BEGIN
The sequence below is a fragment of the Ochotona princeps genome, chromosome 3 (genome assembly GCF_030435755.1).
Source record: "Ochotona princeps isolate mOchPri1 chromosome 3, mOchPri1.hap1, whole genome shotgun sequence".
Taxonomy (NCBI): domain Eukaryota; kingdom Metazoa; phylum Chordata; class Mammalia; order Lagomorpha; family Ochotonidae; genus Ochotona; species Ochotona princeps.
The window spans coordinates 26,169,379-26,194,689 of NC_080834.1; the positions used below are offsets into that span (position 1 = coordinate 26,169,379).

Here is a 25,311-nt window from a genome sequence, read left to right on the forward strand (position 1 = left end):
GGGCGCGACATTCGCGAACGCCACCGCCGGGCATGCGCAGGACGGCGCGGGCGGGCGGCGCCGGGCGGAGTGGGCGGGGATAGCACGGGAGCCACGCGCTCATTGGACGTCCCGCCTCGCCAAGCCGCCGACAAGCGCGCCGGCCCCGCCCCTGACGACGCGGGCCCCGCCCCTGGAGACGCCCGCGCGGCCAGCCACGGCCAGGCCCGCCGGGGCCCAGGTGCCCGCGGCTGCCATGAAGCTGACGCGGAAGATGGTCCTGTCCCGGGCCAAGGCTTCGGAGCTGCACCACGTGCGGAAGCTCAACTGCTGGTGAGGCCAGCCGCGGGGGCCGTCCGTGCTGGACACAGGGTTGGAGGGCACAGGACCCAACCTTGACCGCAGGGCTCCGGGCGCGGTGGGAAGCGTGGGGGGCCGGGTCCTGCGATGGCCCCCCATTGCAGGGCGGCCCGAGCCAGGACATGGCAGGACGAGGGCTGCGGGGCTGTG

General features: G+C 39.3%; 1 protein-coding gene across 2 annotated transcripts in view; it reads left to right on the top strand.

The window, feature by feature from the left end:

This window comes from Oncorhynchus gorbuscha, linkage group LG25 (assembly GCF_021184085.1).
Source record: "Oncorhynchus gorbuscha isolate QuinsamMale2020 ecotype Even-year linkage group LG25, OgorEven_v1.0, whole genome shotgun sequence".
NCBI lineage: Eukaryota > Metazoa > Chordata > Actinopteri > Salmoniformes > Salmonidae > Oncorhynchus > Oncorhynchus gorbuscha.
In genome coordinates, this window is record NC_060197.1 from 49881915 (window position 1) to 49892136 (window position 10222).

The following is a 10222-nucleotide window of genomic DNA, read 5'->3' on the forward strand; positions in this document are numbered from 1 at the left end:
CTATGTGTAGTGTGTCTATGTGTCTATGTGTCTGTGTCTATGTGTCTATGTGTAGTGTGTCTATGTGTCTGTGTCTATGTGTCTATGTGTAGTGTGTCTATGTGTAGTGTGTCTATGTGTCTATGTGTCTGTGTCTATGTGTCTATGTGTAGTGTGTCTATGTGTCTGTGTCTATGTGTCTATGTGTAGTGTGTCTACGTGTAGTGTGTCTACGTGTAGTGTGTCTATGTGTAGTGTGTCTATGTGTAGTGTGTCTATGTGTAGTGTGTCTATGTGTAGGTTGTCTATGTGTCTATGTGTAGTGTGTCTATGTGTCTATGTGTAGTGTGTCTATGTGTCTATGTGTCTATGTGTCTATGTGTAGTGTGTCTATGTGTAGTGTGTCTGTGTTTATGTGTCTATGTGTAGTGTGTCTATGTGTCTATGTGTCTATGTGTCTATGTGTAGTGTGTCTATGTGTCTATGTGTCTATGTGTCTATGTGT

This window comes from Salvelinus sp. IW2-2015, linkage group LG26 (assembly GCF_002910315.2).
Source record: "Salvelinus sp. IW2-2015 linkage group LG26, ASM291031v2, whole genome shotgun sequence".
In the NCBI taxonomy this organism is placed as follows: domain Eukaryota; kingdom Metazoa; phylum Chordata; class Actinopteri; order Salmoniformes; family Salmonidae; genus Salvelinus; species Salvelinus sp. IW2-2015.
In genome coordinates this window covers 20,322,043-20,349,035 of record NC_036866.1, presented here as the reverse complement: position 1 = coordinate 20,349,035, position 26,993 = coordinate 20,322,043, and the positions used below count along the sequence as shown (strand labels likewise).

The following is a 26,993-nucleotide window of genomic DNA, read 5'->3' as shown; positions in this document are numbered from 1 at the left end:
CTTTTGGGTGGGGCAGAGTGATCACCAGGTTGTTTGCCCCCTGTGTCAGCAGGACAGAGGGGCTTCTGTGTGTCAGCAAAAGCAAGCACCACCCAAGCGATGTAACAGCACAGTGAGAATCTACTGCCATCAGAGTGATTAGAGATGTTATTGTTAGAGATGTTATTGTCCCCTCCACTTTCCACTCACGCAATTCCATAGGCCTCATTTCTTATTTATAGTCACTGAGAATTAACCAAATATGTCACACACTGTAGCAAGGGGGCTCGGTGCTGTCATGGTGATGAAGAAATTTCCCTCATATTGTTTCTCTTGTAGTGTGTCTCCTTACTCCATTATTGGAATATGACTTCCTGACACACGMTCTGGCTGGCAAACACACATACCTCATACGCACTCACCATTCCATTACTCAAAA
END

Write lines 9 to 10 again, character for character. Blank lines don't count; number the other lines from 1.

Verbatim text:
This window comes from Oncorhynchus gorbuscha, linkage group LG25 (assembly GCF_021184085.1).
Source record: "Oncorhynchus gorbuscha isolate QuinsamMale2020 ecotype Even-year linkage group LG25, OgorEven_v1.0, whole genome shotgun sequence".